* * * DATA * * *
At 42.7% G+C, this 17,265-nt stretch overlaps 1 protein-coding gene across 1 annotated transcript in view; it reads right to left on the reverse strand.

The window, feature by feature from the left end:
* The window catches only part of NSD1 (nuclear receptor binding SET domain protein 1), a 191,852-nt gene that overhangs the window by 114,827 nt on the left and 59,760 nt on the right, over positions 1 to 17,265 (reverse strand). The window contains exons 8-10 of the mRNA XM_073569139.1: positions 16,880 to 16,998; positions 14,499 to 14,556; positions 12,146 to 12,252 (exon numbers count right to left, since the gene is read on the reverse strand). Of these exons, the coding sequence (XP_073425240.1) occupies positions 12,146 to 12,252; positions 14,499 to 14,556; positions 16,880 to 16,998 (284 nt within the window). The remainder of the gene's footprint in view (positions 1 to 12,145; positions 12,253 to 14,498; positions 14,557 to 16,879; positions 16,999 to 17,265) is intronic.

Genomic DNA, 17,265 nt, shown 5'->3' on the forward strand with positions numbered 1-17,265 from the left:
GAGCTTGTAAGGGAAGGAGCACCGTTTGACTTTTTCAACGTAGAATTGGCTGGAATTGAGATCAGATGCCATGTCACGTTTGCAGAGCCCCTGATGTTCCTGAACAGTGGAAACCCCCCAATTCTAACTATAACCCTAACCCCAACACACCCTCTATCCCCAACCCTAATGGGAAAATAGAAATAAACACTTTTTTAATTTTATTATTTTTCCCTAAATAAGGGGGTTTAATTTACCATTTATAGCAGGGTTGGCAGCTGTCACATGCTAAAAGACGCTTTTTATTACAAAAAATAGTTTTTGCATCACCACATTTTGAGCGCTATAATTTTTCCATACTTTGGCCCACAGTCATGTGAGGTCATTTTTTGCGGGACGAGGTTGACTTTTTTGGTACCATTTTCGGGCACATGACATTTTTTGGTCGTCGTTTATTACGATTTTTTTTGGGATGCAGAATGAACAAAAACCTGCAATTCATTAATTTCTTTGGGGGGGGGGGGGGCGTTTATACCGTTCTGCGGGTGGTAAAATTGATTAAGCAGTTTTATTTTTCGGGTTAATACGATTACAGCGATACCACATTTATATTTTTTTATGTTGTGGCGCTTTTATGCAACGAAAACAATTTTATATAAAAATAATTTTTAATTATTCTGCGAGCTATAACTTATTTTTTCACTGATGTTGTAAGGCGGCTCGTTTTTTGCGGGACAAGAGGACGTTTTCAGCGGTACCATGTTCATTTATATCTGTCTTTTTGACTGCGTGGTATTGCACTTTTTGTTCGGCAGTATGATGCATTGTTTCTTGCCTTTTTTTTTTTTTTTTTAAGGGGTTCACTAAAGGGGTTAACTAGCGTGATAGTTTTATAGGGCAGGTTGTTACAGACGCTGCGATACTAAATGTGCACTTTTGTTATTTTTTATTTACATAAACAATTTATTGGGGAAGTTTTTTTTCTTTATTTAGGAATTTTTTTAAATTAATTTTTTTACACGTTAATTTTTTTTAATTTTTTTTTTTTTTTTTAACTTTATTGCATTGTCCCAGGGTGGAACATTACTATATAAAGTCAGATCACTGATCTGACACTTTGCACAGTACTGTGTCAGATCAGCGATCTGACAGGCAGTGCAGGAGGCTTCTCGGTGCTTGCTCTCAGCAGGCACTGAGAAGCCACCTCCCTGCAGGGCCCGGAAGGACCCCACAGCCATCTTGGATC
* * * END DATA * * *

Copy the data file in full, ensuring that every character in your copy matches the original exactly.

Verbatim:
At 42.7% G+C, this 17,265-nt stretch overlaps 1 protein-coding gene across 1 annotated transcript in view; it reads right to left on the reverse strand.

The window, feature by feature from the left end:
* The window catches only part of NSD1 (nuclear receptor binding SET domain protein 1), a 191,852-nt gene that overhangs the window by 114,827 nt on the left and 59,760 nt on the right, over positions 1 to 17,265 (reverse strand). The window contains exons 8-10 of the mRNA XM_073569139.1: positions 16,880 to 16,998; positions 14,499 to 14,556; positions 12,146 to 12,252 (exon numbers count right to left, since the gene is read on the reverse strand). Of these exons, the coding sequence (XP_073425240.1) occupies positions 12,146 to 12,252; positions 14,499 to 14,556; positions 16,880 to 16,998 (284 nt within the window). The remainder of the gene's footprint in view (positions 1 to 12,145; positions 12,253 to 14,498; positions 14,557 to 16,879; positions 16,999 to 17,265) is intronic.

Genomic DNA, 17,265 nt, shown 5'->3' on the forward strand with positions numbered 1-17,265 from the left:
GAGCTTGTAAGGGAAGGAGCACCGTTTGACTTTTTCAACGTAGAATTGGCTGGAATTGAGATCAGATGCCATGTCACGTTTGCAGAGCCCCTGATGTTCCTGAACAGTGGAAACCCCCCAATTCTAACTATAACCCTAACCCCAACACACCCTCTATCCCCAACCCTAATGGGAAAATAGAAATAAACACTTTTTTAATTTTATTATTTTTCCCTAAATAAGGGGGTTTAATTTACCATTTATAGCAGGGTTGGCAGCTGTCACATGCTAAAAGACGCTTTTTATTACAAAAAATAGTTTTTGCATCACCACATTTTGAGCGCTATAATTTTTCCATACTTTGGCCCACAGTCATGTGAGGTCATTTTTTGCGGGACGAGGTTGACTTTTTTGGTACCATTTTCGGGCACATGACATTTTTTGGTCGTCGTTTATTACGATTTTTTTTGGGATGCAGAATGAACAAAAACCTGCAATTCATTAATTTCTTTGGGGGGGGGGGGGGCGTTTATACCGTTCTGCGGGTGGTAAAATTGATTAAGCAGTTTTATTTTTCGGGTTAATACGATTACAGCGATACCACATTTATATTTTTTTATGTTGTGGCGCTTTTATGCAACGAAAACAATTTTATATAAAAATAATTTTTAATTATTCTGCGAGCTATAACTTATTTTTTCACTGATGTTGTAAGGCGGCTCGTTTTTTGCGGGACAAGAGGACGTTTTCAGCGGTACCATGTTCATTTATATCTGTCTTTTTGACTGCGTGGTATTGCACTTTTTGTTCGGCAGTATGATGCATTGTTTCTTGCCTTTTTTTTTTTTTTTTTAAGGGGTTCACTAAAGGGGTTAACTAGCGTGATAGTTTTATAGGGCAGGTTGTTACAGACGCTGCGATACTAAATGTGCACTTTTGTTATTTTTTATTTACATAAACAATTTATTGGGGAAGTTTTTTTTCTTTATTTAGGAATTTTTTTAAATTAATTTTTTTACACGTTAATTTTTTTTAATTTTTTTTTTTTTTTTTAACTTTATTGCATTGTCCCAGGGTGGAACATTACTATATAAAGTCAGATCACTGATCTGACACTTTGCACAGTACTGTGTCAGATCAGCGATCTGACAGGCAGTGCAGGAGGCTTCTCGGTGCTTGCTCTCAGCAGGCACTGAGAAGCCACCTCCCTGCAGGGCCCGGAAGGACCCCACAGCCATCTTGGATC